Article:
Christina Bartholomew: I Know What It Is To Love Unconditionally

photo courtesy of Christina Bartholomew

There are amazing, devoted, wonderful, deliberate mothers out there, and each week we’ll spotlight one of them here at The Power of Moms. Do you know a mom who deserves a little time in the spotlight? Email rachelle.price (at) We can’t wait to meet her.

Introducing Christina Bartholomew

How many children do you have and what are their ages?

We’ve been blessed with a large family–two boys and six girls, including one set of twins. In February, we’ll welcome our seventh girl (and the sixth one born in the last 7.5 years!).  Our oldest is 12 and our youngest is 18 months.

What have been your favorite parts of motherhood?

My favorite part is watching my children develop loving characteristics. I enjoy the fun times and the exciting times and vacations and such, but most meaningful to me is watching the small actions that show me that my children are living up to their potential–when one of them helps another with homework or loses a game gracefully or when they cheer each other on. Recently, one of my daughters has been sneakily eating the offending vegetables on her brother’s plate so that he can have dessert! Those little moments tell me that what I’m doing is worthwhile.

What have been the hardest parts of motherhood for you?

With eight kids, the two hardest parts are:

1. Dealing with chronic exhaustion brought on by pregnancy or new babies.

2. Making peace with “good enough.” With eight kids, a busy husband, a large house, hobbies and interests to develop, plus church responsibilities and friends and neighbors to love, it seems that there is always more to do than can be done with my finite capabilities and my limited time. Choosing one area of my life to improve always means that another corner gets neglected. Sometimes things fall through the cracks on accident, and often, I have to let things slide on purpose, reminding myself that I am focusing on what’s most important at this time in my life. Sometimes when I make the tough choices to cut out things of lesser worth, it feels like I’m cutting off one of my own limbs and I wonder why it is that I always have to put things aside that I love so dearly. I really don’t want it all, but I do always want more!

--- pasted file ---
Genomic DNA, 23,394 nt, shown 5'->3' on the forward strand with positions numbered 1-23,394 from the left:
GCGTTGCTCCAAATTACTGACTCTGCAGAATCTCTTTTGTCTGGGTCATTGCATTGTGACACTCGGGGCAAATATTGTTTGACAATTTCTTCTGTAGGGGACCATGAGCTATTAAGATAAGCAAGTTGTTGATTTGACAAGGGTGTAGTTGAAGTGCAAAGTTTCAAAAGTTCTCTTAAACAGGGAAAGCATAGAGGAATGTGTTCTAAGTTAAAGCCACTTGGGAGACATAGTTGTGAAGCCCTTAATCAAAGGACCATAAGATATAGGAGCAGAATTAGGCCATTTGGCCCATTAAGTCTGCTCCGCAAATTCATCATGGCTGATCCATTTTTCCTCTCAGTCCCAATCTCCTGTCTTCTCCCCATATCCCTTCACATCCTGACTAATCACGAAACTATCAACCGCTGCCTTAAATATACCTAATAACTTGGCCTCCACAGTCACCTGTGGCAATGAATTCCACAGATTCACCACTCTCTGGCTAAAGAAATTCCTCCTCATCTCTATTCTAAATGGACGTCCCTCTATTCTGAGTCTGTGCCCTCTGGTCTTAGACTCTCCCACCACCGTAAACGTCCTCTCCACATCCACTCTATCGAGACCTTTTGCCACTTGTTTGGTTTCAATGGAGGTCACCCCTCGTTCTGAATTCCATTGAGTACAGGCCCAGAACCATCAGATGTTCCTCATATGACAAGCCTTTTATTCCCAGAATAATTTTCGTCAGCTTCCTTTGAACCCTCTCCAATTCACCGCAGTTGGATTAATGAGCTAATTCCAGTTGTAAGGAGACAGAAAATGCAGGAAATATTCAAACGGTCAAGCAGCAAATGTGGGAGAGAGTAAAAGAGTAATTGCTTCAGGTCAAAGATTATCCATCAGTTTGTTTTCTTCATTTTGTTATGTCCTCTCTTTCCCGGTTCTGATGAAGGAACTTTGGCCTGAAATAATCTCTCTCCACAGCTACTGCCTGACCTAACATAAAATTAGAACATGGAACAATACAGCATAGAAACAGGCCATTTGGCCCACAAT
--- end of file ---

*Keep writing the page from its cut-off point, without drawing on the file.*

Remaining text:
What has surprised you about motherhood?

I never expected it to be as gut-wrenchingly difficult as it is! I thought I’d be using my skills and talents to mold all these young minds, and I was sure that since I was going to do it all “right,” I’d never have to deal with biting toddlers, rotten two-year-olds, bed-wetting six-year-olds or back-talking nine-year-olds. Twelve years into mothering, I’ve given up my expectations of perfection and embraced the journey with all it entails.

What have you learned from motherhood? Please share a specific story or incident that really taught you something.

I’ve learned what it is to feel deeply inadequate and be confronted head-on with weaknesses and character flaws I didn’t know I had! I know what it’s like to grow because you’ve been stretched to your limit. But I also know what it is to love unconditionally. I’ve come to understand how the little things are the big things, and I’ve felt joy in the amazing moments I’ve shared with my family. I marvel at what a miracle each child is, and I’ve felt the joy of coming to know so many unique and amazing individuals.